Some people reading that one sentence alone probably just got triggered. Their political opinions immediately rose up and became more important to them than the Bible. They became angry. However, even if that’s you, I beg you to hear me out on this.
The Word of God is true. The law is also the law, and righteous laws should be upheld.
So should the law be enforced? Yes. But is oppression necessary while enforcing the law? No. It is entirely possible, though it may not always be the cultural norm, to handle immigration in a humane way that does not hurt people or separate families.
Again: Should the law be enforced? Obviously. But can we do that without oppressing the stranger within our gates—even if we do not allow the stranger to remain? We could, if we wanted to.
But too often, Christians prefer their cultural preferences, opinions, and political biases over the Word of God.
If I were writing a prayer against oppression of undocumented immigrants, I would have Biblical basis and justification to do so. We would pray a prayer that the law would be enforced while also treating the stranger within our gates in a humane way, as long as they are in federal custody.
Sadly, however, some people would not be willing to pray that prayer. The prayer would be Biblical, but the hatred in their own hearts toward immigrants who cross the border using illegal methods would cause them to become angry instead of prayerful on this matter.
In the same way, the topic of police brutality triggers many people’s feelings, and prevents them from becoming prayerful.
I would like to ask every person who commented in anger or even disagreement regarding the Prayer for Police Brutality:
Question 1: Do you truly believe that there are zero law enforcement officers in the USA—whether at the local, state, federal, National Park Service, or school levels—zero officers who need a heart change of any kind?
If so, note that you are equating law enforcement with salvation and Christlikeness. If you are saying that zero officers need a heart change, you are saying that the mere fact that they are officers means their hearts are perfect and exactly like Christ.
Question 2: Do you truly believe that zero officers in the entire US of A harbor any hatred or brutality in their hearts of any kind?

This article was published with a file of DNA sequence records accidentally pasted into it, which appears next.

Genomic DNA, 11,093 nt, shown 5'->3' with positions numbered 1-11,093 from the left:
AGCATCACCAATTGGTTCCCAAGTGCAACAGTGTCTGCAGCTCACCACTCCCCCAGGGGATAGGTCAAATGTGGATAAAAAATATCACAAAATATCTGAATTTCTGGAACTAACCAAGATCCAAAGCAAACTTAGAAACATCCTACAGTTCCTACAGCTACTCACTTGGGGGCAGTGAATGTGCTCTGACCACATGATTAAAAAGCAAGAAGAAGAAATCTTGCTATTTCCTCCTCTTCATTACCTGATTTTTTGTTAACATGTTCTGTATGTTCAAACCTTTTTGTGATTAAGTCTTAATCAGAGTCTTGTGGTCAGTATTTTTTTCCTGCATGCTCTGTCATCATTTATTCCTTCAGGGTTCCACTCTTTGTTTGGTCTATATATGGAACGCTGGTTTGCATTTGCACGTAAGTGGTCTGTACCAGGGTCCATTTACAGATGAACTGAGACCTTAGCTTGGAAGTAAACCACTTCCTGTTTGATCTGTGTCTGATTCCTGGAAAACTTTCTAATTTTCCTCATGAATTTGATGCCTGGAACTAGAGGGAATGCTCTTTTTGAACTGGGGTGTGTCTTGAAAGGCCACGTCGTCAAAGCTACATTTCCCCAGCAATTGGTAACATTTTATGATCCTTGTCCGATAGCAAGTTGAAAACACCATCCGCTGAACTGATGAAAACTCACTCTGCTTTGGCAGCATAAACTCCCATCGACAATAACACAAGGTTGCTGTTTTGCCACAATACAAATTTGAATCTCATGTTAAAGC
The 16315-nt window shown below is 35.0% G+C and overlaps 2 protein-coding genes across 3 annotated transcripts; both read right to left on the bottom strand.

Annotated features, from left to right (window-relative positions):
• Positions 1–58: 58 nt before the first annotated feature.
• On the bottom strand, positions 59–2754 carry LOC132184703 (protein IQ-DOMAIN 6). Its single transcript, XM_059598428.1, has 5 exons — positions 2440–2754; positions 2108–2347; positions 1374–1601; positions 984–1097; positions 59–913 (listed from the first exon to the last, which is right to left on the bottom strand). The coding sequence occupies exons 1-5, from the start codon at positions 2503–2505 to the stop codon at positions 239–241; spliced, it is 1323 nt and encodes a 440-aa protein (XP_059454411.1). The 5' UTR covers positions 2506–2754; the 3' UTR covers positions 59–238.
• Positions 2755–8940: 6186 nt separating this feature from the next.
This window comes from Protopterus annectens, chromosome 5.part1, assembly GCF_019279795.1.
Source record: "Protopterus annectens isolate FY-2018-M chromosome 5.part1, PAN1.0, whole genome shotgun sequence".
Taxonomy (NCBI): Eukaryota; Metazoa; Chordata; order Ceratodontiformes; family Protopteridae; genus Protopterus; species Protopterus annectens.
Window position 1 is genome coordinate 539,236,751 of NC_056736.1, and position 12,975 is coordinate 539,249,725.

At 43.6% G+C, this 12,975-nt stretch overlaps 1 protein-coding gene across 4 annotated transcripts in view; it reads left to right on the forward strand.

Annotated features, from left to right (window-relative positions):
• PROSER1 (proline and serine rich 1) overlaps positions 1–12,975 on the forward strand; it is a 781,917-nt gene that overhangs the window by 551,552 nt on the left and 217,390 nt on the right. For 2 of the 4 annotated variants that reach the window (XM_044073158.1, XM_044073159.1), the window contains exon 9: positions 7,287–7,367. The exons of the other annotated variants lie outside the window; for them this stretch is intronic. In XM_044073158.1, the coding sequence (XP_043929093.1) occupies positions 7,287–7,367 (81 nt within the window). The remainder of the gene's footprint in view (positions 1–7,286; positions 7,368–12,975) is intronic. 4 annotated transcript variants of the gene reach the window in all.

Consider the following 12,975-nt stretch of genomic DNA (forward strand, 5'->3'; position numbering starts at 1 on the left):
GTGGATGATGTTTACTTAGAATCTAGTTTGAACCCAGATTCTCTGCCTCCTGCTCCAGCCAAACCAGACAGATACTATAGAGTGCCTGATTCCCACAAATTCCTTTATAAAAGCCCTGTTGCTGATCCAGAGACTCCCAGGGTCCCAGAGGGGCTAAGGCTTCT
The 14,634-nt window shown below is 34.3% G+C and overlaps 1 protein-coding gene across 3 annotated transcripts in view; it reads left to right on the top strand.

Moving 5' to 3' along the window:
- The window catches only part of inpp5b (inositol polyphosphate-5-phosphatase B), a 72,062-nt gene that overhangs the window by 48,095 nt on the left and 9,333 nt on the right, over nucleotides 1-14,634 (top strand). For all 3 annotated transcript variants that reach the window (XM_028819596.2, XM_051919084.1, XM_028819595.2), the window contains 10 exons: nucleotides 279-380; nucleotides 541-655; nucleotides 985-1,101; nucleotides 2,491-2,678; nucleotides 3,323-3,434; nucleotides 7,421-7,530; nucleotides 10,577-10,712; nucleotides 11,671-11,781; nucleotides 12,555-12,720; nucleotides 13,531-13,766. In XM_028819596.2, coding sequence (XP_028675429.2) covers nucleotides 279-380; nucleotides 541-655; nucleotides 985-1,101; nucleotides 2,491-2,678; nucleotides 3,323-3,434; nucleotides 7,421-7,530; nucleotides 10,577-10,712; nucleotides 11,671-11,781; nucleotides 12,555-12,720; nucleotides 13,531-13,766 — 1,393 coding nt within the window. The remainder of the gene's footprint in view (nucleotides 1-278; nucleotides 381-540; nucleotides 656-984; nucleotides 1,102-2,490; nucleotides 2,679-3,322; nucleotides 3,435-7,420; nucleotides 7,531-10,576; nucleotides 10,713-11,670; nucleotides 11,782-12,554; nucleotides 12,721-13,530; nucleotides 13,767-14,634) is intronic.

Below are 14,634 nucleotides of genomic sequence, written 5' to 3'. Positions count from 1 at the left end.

Because if there is even one officer who harbors hatred or brutality in their heart, that one officer is the officer in whom Holy Spirit worked as we began to pray this prayer.
You may not know any officers personally who harbor hatred or brutality in their heart. However, if there was even one person in the entire USA who does hold those things in their heart, Holy Spirit went and began working in them the moment we began to pray.
We do not know for whom we are praying, but Holy Spirit does—and He applies those prayers where they are needed.
Question 3: Is one person who is lost and in need of salvation, heart change, and Christlikeness worth your time to pray for?
Because the prayer was clear. The prayer was a Biblical prayer, line by line, to pray for those officers who needed a heart change. If you can admit that it’s unlikely that not a single officer in the entire United States is lacking in Christlikeness, then …
… Even if there was only ONE person who needs a new heart from Jesus …
… Even if there was only ONE officer in the entire USA who was planning to take their anger out on someone today …
… Then that prayer was worth our time to pray.
Yet, many people’s personal triggers prevented them from seeing the truth … the truth that:
- Just because someone is an officer, that does not make them perfect or Christlike.
- Just because someone is an officer, that doesn’t mean they have no hatred or brutality in their heart.
- And if even one person harbors brutal or violent tendencies in their heart, they are worth praying for. Christ died to seek and to save that which was lost.
Friend, don’t let your triggers prevent you from praying the Word.
We all have our personal opinions and experiences. But we should not worship at the altar of opinions, biases, and experiences. We worship only the Lord our God, and He has magnified His Word above His name. (See Psalm 138:2.)
And if a prayer for a situation that certainly exists in someone’s heart, somewhere can prevent another national crisis OR even bring heart change to one individual who needs it, it is well worth our time to band together in agreement and pray.
He who has ears to hear, let him hear. I pray the Lord would soften every person’s heart today to see His Word on this matter, and to see the importance of prayerfulness in all things—even in areas we feel passionately about in one way or another.
Have you been placing your biases and triggers above the need to pray the Word about every situation? Pause and pray about that right now if Holy Spirit is tugging on your heart.